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otfc quick guide: What is Outsourcing?

What is Outsourcing?

The practice of hiring another company or individual to perform a task or service that is normally handled by your own organisation. This is a common practice in today's global economy.

Outsourcing doesn't necessarily mean that you can't do a task yourself - it simply means that you have chosen to delegate to someone else. This could be for a number of reasons such as:

  • you don't have the time.

  • you don't have the resources.

  • or because you believe that the other party is better equipped to handle it.

What are some of the positives?

There are several potential benefits to outsourcing work, including:

Cost savings

Outsourcing can be a cost-effective solution, especially if the tasks being outsourced are labor-intensive or require specialised expertise. By delegating tasks out, a company can save on salaries, benefits, and other overhead costs, as well as reducing the need for investments in infrastructure or technology.

Increased efficiency

Delegating certain tasks can allow companies to focus on their time, resources, and energy on their core business functions; concentrating on the areas that directly contribute to their competitive advantage and strategic goals.

For example, outsourcing IT support or customer service can allow a company to provide better support to its customers without having to divert resources from other areas.

Access to expertise

Outsourcing can give a company access to specialised expertise and resources that it may not have in-house. External service providers are often experts in their respective fields, who can bring valuable knowledge, experience, and best practices to the table. For example, a small business may not have the resources to hire a full-time marketing team, but can still benefit from the expertise of a marketing firm by outsourcing its marketing needs.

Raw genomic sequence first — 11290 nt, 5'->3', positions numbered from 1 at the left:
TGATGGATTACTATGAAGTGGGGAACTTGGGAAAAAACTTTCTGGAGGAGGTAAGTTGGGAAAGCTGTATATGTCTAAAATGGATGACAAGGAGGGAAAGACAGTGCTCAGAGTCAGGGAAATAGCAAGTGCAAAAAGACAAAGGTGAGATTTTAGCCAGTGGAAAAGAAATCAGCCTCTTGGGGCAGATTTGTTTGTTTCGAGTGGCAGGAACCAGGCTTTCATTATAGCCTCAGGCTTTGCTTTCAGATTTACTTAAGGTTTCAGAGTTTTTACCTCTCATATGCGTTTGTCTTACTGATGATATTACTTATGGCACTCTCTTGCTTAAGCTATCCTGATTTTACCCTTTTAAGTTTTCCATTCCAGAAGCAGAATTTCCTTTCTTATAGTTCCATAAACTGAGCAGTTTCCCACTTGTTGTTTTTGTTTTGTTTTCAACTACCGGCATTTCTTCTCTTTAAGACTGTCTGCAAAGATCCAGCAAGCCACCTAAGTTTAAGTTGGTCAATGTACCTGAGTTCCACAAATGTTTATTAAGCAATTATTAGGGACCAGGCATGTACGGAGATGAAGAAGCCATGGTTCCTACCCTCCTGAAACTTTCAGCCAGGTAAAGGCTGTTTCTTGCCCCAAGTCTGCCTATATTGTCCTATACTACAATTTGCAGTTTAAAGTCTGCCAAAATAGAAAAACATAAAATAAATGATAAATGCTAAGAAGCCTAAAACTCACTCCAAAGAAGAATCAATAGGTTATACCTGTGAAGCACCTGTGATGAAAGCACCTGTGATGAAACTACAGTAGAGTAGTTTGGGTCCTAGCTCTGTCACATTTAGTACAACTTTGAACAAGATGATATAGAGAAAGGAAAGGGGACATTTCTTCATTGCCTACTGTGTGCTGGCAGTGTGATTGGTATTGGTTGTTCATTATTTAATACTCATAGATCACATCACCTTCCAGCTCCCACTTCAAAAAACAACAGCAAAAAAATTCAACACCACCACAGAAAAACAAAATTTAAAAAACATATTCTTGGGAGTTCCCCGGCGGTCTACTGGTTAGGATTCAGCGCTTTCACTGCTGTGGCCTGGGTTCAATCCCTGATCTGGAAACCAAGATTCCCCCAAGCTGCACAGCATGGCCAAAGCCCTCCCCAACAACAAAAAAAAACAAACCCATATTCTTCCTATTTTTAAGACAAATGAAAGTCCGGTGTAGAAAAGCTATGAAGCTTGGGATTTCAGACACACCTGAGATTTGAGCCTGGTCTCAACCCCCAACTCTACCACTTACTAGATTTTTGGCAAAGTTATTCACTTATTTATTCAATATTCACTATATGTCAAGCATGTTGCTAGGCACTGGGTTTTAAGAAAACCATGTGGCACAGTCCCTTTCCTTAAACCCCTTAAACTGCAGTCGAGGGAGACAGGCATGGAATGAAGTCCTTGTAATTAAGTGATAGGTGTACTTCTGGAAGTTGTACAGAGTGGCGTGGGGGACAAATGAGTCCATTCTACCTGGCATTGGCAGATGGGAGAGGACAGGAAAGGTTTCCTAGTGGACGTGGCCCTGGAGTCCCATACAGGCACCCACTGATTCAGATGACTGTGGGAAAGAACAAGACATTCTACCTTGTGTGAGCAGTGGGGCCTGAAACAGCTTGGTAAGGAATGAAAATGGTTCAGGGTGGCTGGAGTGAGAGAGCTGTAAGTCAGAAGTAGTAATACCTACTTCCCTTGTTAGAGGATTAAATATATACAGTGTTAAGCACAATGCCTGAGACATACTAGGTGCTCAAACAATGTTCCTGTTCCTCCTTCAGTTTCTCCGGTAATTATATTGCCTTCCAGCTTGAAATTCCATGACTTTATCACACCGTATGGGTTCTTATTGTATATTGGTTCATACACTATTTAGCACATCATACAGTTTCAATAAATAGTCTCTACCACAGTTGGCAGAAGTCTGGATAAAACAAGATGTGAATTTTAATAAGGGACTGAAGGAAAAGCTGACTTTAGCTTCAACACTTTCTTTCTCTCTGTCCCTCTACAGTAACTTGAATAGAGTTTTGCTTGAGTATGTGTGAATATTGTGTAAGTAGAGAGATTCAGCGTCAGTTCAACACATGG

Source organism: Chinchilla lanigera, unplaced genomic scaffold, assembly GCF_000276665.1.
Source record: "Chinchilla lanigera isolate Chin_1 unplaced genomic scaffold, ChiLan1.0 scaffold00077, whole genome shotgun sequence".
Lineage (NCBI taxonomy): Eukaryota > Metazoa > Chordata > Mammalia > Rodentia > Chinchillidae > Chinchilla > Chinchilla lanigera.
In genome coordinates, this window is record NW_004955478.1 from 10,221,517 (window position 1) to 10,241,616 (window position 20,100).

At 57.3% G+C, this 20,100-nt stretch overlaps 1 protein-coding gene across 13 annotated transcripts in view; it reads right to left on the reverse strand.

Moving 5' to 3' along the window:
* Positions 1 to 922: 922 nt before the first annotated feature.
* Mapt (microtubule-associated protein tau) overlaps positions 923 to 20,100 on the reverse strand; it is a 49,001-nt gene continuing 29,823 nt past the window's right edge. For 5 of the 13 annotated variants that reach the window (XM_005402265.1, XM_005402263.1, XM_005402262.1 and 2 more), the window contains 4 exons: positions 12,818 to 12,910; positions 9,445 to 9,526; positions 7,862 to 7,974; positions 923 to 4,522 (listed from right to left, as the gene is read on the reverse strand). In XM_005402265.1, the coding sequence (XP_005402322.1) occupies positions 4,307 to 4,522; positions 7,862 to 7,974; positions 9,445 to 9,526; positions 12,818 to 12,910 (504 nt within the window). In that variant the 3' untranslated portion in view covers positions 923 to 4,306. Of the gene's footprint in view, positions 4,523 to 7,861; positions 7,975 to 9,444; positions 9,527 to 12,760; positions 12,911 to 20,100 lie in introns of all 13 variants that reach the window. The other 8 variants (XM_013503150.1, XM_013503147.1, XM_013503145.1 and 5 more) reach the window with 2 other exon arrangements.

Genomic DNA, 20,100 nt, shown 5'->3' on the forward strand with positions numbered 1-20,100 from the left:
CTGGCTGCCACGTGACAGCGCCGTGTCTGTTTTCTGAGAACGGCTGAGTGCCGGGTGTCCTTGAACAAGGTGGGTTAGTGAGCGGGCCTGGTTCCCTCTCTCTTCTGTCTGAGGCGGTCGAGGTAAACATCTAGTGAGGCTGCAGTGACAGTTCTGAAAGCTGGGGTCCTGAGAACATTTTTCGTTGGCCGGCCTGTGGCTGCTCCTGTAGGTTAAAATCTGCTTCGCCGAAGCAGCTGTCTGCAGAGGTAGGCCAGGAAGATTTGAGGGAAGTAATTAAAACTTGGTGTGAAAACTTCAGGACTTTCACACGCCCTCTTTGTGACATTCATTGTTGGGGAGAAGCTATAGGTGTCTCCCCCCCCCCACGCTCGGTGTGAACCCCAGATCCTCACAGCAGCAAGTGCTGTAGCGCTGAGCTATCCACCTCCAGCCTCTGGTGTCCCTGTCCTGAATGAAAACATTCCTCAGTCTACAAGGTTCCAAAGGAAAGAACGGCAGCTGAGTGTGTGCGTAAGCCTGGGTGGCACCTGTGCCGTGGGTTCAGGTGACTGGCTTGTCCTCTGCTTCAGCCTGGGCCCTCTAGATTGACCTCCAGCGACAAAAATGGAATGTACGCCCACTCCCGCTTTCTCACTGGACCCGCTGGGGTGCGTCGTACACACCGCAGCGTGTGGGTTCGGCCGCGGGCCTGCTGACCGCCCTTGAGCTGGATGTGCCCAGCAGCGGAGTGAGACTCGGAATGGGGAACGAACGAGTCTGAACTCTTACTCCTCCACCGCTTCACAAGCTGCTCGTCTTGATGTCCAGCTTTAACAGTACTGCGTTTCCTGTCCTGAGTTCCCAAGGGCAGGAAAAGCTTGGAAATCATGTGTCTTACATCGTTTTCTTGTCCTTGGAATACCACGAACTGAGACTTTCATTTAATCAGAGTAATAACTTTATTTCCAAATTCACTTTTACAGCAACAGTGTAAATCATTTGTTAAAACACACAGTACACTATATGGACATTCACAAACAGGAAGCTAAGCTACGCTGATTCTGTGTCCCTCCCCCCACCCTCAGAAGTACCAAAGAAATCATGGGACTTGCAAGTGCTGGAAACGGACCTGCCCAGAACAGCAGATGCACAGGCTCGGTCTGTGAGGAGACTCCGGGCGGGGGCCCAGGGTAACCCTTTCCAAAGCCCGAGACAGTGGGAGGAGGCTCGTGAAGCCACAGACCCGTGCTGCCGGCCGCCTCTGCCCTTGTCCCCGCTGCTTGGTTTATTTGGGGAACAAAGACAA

Companies can easily scale up or down their outsourced services based on fluctuating demand, without the constraints of fixed internal resources. For example, a company can increase or decrease the number of tasks it outsources based on changes in demand or other business needs.

What are some of the negatives?

The risks associated with outsourcing, include:

Loss of control

When outsourcing certain functions, companies relinquish direct control over those activities. They must rely on the service provider to perform tasks according to expectations and standards. This loss of control can sometimes lead to concerns about quality, efficiency, and adherence to company values.

Security risks

Sharing sensitive data and information with an external party introduces potential risks to data security and privacy. It is essential to establish robust data protection measures, confidentiality agreements, and comprehensive information security protocols to mitigate these risks and ensure compliance with relevant regulations.

Quality control issues

Outsourcing can lead to quality control issues if the third party does not meet the company's standards. This can damage the company's reputation and lead to customer dissatisfaction.

In Conclusion

Outsourcing can be a helpful way to manage your workload and focus on your more important / money making aspects of your business, but it is vital that companies should conduct thorough due diligence when considering outsourcing. By understanding these negatives and implementing appropriate risk mitigation strategies, businesses can make more informed decisions that maximise the benefits all while minimising its potential drawbacks.


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